## Discrete random variables

Discrete *random* variables are variables that are a result of a random event. For example, the roll of a die. Discrete random variables are represented by the letter X and have a probability distribution P(X). If you flipped a coin two times and counted the number of tails, that’s a discrete random variable. It’s represented by the letter X. X in this case can only take on one of three possible variables: 0, 1 or 2 [tails].

## Continuous Variable Subtype: The Interval Variable & Scale

An **interval variable** is simply *any variable on an interval scale.* An **interval scale** has meaningful intervals between values. The intervals between points on the interval scale are the same. For example, the difference between 10°C and 20°C is the same as the difference between 40°F and 50° F.

An interval variable is a type of continuous variable. Technically (and this is really splitting hairs), the *scale* is the interval variable, not the variable itself. For example, the variable 102°F is in the interval scale; you wouldn’t actually define “102 degrees” as being an interval variable. That’s because on its own, it’s pretty meaningless.

## Problems with Zero

*Dates * are interval scale variables. For example, a century is 100 years long no matter which time period you’re measuring: 100 years between the 29th and 20th century is the same as 100 years between the 5th and 6th centuries. Although this seems intuitive, dates highlight a significant problem with interval scales: **the zero is arbitrary.** This means you have to be very careful when interpreting intervals. For example, in the A.D. system, the 0 year doesn’t exist (A.D. starts at year 1). However, some calendars include zero, like the Buddhist and Hindu calendars.

Arbitrary zeros mean that you can’t say that “the 1st millennium is the same length as the 2nd millennium.”

This leads to **another issue with zeros** in the interval scale: Zero doesn’t mean that something doesn’t exist. For example, just because there isn’t a year zero in the A.D. calendar doesn’t mean that time didn’t exist at that point. To the contrary, it must have, because there are years before 1 A.D. (B.C.!). Similarly, a temperature of zero doesn’t mean that temperature doesn’t exist at that point (it must do, because temperatures drop below freezing).

Arbitrary zeros also means that you can’t calculate ratios. Ratio scales (which have meaningful zeros) don’t have these problems, so that scale is sometimes preferred.

## Ratio Variable & Scale

A ratio scale has all the properties of an interval scale, plus a fixed natural zero.Ratio data this scale has measurable intervals. For example, the difference between a height of six feet and five feet is the same as the interval between two feet and three feet. Where the ratio scale differs from the interval scale is that it also has a** meaningful zero**. Zero means that something doesn’t exist, or lacks the property being measured. For example, the zero in the Kelvin temperature scale means that the property of temperature does not exist at zero.

Other examples of the ratio scale:

**Age**. The clock starts ticking when you are born, but an age of “0” technically means you don’t exist.**Weight**. At 0 pounds, you would weight nothing and therefore wouldn’t exist.**Height**. If you were 0″, you would have no height.**Sales figures.**Sales of zero means that you sold nothing and so sales didn’t exist.**Quantity purchased**. If you bought 0 items, then there were no quantities purchased.**Time**measured from the “Big Bang.”

## The Ratio Scale and Negative Numbers

As the “0” in the ratio scale means the complete absence of anything, there are no negative numbers on this scale.

## Invariant Under a Similarity Transformation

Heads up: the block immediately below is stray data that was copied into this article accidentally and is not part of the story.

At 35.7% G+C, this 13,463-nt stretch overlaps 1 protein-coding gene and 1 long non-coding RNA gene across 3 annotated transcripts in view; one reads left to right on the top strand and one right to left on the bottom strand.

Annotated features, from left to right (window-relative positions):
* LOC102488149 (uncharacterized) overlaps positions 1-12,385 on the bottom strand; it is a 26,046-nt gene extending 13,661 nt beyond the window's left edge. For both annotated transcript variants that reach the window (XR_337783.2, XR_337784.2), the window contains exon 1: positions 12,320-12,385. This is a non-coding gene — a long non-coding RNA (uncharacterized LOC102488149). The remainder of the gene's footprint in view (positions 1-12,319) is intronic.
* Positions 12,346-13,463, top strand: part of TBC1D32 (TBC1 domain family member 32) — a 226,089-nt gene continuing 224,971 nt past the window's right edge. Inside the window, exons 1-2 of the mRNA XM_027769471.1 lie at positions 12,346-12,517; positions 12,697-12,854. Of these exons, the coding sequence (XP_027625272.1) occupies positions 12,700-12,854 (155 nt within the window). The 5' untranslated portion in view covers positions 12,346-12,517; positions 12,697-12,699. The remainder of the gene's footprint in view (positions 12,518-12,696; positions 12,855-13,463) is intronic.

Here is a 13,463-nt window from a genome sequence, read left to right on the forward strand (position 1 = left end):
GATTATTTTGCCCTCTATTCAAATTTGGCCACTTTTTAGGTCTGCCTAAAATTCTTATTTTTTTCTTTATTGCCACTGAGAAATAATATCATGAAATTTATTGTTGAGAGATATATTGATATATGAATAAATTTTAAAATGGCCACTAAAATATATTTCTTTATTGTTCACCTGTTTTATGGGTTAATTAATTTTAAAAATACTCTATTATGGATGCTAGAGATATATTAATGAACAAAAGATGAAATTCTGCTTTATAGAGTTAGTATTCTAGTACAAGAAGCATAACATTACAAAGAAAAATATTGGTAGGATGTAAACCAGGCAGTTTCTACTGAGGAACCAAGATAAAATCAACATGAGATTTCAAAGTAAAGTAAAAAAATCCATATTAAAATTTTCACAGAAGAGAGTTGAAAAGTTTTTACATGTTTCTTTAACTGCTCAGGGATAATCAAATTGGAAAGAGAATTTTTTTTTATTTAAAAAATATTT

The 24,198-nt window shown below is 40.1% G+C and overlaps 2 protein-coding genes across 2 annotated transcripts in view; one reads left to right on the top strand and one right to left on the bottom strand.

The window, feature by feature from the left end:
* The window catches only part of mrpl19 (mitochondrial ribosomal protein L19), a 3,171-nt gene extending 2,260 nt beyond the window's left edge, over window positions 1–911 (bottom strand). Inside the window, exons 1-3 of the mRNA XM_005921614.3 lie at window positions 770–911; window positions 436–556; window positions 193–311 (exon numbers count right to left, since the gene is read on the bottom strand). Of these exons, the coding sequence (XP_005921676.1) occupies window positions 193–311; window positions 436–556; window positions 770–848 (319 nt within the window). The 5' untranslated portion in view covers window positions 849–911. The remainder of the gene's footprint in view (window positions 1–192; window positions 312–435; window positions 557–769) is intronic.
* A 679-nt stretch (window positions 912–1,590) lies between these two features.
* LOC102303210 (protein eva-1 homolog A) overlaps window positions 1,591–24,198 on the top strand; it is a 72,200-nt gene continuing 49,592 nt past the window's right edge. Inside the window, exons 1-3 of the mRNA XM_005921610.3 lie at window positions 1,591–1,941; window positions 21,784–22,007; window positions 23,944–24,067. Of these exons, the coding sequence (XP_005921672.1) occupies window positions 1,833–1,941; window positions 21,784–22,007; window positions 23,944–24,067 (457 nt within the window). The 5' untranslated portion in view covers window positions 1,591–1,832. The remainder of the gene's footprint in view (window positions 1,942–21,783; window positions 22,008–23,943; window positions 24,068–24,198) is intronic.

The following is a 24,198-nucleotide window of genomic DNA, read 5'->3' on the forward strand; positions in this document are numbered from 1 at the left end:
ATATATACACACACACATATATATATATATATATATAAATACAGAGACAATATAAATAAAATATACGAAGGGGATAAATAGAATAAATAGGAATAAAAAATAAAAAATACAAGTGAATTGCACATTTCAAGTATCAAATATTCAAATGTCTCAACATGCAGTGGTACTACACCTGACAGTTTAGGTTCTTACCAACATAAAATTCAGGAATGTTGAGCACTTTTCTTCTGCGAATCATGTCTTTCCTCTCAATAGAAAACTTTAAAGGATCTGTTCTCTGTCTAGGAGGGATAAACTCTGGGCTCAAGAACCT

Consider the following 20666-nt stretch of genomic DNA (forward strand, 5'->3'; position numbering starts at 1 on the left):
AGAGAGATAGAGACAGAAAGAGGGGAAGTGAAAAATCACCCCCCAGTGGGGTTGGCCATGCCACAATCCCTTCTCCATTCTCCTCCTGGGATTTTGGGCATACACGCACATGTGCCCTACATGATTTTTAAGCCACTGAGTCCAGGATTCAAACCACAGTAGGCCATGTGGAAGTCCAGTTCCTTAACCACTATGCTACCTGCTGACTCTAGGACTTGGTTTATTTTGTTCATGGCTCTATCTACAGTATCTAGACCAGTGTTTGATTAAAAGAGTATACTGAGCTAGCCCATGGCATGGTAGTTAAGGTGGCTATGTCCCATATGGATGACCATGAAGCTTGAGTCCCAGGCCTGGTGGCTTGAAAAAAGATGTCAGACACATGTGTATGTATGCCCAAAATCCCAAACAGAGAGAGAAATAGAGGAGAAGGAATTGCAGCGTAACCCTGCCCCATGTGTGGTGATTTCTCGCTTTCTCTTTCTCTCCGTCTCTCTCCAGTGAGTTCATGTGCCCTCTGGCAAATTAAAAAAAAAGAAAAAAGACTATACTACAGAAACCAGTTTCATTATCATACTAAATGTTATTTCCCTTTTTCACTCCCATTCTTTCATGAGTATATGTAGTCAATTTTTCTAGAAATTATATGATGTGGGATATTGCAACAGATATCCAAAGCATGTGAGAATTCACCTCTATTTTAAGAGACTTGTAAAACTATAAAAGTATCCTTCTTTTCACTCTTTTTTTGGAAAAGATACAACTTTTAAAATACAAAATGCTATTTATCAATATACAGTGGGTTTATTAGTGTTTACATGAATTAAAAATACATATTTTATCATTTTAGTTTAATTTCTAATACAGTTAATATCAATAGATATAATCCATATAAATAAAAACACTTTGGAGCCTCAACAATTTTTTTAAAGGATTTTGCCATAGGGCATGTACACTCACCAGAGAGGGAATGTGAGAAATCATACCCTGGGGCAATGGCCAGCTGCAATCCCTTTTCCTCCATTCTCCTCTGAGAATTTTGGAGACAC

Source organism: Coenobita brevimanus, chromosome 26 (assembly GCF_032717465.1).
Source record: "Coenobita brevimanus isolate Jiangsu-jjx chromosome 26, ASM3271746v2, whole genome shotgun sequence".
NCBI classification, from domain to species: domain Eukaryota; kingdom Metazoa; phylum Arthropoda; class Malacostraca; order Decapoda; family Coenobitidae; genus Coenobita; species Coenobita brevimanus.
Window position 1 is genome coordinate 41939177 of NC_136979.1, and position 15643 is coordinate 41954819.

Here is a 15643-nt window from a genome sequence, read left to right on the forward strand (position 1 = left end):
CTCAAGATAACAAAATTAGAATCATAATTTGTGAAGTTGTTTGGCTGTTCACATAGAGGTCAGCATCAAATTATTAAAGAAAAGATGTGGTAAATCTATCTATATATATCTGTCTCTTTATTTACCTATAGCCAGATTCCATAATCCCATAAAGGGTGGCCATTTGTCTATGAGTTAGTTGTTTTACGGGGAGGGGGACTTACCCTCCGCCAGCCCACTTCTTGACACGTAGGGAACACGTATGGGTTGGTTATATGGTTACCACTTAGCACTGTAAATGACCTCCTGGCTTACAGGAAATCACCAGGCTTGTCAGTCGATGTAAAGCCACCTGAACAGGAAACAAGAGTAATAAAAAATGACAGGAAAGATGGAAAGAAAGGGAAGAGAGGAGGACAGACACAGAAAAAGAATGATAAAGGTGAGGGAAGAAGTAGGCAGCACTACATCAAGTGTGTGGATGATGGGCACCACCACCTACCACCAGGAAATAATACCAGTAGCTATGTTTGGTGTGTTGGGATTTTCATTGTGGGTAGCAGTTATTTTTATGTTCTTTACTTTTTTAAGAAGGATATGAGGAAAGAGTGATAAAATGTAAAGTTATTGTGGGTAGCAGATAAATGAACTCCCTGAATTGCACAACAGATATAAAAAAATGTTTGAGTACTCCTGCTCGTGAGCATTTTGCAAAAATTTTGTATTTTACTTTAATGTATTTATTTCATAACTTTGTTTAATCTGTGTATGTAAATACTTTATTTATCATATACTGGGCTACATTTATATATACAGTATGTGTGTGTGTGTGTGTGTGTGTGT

Data on a ratio scale is invariant under a similarity transformation, y= ax, a >0. For example, you could convert pounds to kilograms with the similarity transformation K = 2.2 P. The ratio stays the same whether you use pounds or kilograms. Although the ratio scale is described as having a “meaningful” zero, it would be more accurate to say that it has a meaningful absence of a property; Zero isn’t actually a measurement of anything—it’s an indication that something doesn’t have the property being measured. For example, 0 pounds means that the item being measured doesn’t have the property of “weight in pounds.”

## The Ratio Scale and Ratios

As the name suggests, we can create meaningful ratios between numbers on a ratio scale.

For example, a count of how many tests you took last semester could be zero if you didn’t take any tests. However, if you took two exams this semester and four the last semester, you could say that the frequency of your test taking this semester was half what it was last semester.

## Use in Calculus

Scales of measurement, like the ratio scale, are infrequently mentioned in calculus classes. But in applied calculus (a.k.a. in the real world), you likely be using them a lot. For example, economic research using vector calculus is often limited by a measurement scale; only those values forming a ratio scale can form a field (Nermend, 2009).

**Next**:

Discontinuous Functions

## References

Image: By Eskil Simon Kanne Wadsholt – Own work, CC BY-SA 4.0, https://commons.wikimedia.org/w/index.php?curid=50614728

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Dartmouth University (2005). Continuity. Retrieved December 14, 2018 from: https://math.dartmouth.edu//archive/m3f05/public_html/ionescuslides/Lecture8.pdf

Guha, S. (2018). Computer Graphics Through OpenGL®: From Theory to Experiments. CRC Press.

Kaplan, W. “Limits and Continuity.” §2.4 in Advanced Calculus, 4th ed. Reading, MA: Addison-Wesley, pp. 82-86, 1992.

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Morris, C. (1992). Academic Press Dictionary of Science and Technology. Elsevier Science.

Nermend, K. (2009). Vector Calculus in Regional Development Analysis. Comparative Regional Analysis Using the Example of Poland.

Ross, K. (2013). Elementary Analysis: The Theory of Calculus (Undergraduate Texts in Mathematics) 2nd ed. Springer.

Titchmarsh, E. (1964). The theory of functions, 2nd Edition. Oxford University Press.

Tseng, Z. (n.d.). Continuity. Article posted on PennState website. Retrieved December 14, 2018 from: http://www.math.psu.edu/tseng/class/Math140A/Notes-Continuity.pdf